The fact that the reproductive organ or penis of the male opossum is forked has resulted in some interesting suppositions regarding the reproductive habits of the opossum.
So, how do opossums mate then? Actually, the forked penis of the male is correlated with the structure of the female reproductive tract, which branches into two parts a short distance from the outside opening, and opossums mate in the same way as do other animals.
People usually give a funny answer to how opossums mate one of which is shared below.
At the time of mating, according to one story, the forked organ of the male is inserted into the nostrils of the female, and the male cells or sperm are deposited within the nasal passages. The female then supposedly thrusts her nose into her pouch and blows vigorously. In this way, the male cells are deposited in the pouch where it is believed, fertilization of the eggs takes place and the young pass through their complete development.
The male opossum does have a forked reproductive organ, but reproduction does not take place as outlined above.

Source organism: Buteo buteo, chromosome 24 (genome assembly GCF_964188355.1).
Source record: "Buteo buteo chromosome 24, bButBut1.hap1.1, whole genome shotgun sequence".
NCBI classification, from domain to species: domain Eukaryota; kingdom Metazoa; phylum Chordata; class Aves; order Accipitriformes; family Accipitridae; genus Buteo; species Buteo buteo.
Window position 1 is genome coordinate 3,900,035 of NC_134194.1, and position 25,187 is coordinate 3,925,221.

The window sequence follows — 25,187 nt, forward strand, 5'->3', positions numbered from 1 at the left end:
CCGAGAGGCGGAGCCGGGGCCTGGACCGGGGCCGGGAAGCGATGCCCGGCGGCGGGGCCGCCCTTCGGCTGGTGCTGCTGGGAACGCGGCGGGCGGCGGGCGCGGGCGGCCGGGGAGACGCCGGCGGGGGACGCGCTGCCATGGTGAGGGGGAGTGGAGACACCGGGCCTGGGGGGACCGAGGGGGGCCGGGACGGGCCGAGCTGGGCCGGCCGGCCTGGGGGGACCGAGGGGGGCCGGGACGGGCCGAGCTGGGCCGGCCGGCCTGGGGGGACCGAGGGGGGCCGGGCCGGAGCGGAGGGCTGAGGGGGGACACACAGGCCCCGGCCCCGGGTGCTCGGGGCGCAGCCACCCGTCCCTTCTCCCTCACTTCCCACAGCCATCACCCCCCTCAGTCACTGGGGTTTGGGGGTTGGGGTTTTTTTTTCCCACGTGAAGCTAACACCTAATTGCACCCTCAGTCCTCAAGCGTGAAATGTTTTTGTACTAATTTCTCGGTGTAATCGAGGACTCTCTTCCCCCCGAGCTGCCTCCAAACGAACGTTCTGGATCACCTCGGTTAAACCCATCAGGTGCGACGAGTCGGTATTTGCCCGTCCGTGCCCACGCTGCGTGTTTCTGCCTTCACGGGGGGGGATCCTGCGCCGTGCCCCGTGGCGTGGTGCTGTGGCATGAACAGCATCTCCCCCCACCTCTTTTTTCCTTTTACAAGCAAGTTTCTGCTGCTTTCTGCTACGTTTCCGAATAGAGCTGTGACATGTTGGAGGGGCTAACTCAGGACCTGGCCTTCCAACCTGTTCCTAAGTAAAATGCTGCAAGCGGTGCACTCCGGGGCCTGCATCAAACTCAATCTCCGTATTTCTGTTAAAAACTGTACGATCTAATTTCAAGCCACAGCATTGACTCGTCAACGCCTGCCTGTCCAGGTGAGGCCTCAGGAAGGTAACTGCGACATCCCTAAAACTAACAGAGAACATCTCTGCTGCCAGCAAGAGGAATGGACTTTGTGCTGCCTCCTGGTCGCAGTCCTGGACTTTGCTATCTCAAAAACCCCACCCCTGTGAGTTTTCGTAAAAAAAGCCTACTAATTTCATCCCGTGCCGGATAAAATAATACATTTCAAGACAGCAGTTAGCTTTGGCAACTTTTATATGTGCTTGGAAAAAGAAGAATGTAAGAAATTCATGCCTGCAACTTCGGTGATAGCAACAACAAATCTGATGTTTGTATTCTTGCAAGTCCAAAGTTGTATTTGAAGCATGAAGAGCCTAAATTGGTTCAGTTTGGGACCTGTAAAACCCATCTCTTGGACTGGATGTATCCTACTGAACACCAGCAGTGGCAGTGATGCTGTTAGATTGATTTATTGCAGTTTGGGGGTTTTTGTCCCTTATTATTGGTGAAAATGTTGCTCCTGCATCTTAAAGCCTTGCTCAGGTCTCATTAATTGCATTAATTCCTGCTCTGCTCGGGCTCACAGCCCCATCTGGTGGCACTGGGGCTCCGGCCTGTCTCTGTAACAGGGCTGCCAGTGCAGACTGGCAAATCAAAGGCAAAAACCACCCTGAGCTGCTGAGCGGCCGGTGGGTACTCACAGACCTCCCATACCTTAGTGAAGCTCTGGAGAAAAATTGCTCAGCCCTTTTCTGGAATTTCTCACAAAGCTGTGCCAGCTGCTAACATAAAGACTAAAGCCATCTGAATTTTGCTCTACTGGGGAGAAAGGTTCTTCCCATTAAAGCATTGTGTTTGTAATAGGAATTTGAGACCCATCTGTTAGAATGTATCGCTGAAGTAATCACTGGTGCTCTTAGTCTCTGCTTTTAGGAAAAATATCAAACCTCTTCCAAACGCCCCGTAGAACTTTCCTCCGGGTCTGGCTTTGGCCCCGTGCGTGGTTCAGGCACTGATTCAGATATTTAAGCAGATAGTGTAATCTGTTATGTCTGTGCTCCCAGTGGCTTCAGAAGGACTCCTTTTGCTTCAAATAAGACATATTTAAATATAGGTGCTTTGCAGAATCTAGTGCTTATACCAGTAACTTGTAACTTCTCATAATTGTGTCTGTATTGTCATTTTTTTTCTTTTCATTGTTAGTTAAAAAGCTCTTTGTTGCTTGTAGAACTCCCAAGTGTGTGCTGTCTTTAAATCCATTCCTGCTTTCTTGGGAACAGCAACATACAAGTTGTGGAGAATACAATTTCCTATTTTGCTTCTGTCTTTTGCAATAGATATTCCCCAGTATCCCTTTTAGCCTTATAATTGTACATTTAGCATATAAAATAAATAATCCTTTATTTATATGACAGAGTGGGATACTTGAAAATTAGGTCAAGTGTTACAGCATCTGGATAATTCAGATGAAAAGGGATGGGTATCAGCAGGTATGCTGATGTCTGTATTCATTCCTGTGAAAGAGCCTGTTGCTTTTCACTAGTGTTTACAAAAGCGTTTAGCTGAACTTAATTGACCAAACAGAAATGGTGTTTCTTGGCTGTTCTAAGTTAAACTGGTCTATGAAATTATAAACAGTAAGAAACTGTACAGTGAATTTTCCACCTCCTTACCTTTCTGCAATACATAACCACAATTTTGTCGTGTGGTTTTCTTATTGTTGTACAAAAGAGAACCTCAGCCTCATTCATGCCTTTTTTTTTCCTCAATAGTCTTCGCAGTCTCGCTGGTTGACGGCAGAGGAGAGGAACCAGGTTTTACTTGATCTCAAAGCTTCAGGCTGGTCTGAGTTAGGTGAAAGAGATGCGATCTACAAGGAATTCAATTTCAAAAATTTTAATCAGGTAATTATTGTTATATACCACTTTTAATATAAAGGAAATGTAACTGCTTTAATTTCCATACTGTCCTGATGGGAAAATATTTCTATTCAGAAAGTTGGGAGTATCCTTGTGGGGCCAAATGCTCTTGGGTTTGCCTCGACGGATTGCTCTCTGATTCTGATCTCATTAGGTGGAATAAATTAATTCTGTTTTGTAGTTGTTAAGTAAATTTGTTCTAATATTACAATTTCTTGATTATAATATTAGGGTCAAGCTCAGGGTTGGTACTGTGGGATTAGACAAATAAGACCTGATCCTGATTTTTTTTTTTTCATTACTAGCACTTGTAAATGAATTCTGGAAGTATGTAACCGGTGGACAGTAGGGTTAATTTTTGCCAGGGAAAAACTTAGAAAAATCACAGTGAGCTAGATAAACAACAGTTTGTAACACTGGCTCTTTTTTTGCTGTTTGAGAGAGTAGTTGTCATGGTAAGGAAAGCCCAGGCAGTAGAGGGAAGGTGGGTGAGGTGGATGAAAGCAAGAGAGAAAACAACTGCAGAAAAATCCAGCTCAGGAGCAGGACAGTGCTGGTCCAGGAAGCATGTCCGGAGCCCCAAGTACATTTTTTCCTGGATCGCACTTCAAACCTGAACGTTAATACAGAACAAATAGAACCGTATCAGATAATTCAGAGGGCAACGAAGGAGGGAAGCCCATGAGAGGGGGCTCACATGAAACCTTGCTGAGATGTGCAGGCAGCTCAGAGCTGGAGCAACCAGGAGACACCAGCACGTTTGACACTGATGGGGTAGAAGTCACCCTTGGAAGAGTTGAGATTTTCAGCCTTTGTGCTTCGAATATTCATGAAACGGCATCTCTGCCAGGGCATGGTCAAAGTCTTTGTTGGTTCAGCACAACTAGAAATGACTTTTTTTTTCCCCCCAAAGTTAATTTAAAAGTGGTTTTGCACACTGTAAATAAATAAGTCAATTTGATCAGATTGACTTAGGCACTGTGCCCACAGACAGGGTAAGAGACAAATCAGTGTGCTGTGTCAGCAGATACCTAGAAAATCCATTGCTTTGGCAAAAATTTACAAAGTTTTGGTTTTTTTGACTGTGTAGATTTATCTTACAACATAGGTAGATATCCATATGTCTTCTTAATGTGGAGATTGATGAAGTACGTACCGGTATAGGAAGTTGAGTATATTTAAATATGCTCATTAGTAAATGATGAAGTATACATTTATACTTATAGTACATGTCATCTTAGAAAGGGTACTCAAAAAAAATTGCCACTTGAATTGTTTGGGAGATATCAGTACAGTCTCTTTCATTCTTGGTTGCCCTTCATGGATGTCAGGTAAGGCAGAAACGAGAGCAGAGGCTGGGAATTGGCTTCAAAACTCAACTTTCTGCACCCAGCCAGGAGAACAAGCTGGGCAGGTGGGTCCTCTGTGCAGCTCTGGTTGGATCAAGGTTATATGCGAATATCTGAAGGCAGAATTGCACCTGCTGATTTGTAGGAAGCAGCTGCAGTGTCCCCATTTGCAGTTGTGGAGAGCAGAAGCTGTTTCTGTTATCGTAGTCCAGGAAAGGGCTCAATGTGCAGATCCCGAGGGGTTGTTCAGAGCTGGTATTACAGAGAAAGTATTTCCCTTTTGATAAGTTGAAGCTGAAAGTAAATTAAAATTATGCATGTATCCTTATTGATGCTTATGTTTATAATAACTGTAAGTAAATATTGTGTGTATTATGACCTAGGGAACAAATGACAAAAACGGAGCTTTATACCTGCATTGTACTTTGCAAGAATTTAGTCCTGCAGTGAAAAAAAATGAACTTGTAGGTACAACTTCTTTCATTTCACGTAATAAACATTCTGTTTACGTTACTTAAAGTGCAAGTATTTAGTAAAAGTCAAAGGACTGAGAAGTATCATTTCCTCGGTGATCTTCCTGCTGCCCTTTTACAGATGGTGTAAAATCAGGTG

However, what actually happens afterward is almost as amazing as the story just related. After they are conceived the developing young ones remain within the body of the female for about 12 days and are born in a very immature stage of development.
Each of the young (from eight to as many as twenty-one) is actually smaller than a honey bee, and so unlike the adults in appearance, that no one unfamiliar with this type of reproduction could possibly recognize them as opossums.
At one time it was thought that the female helped the young into the pouch, but direct observation has since revealed that they clamber into it by themselves, using their strongly developed front legs to scramble through the hair.
Once within the pouch, each of_the young opossums swallows one of the nipples or teats, attaching themselves so firmly that it is almost impossible to pull them loose. If there are more young opossums than there are teats, which happens occasionally, only those fortunate enough to locate a mammary gland will survive; the extra infants will all die.
After remaining within the marsupium for about 70 days, the young emerge but remain with the mother for some time. As she travels from one place to another they cling to the hair of her body.
Sometimes the female curls her tail over her back and the young attach themselves to it by their own tails and dangle head downward.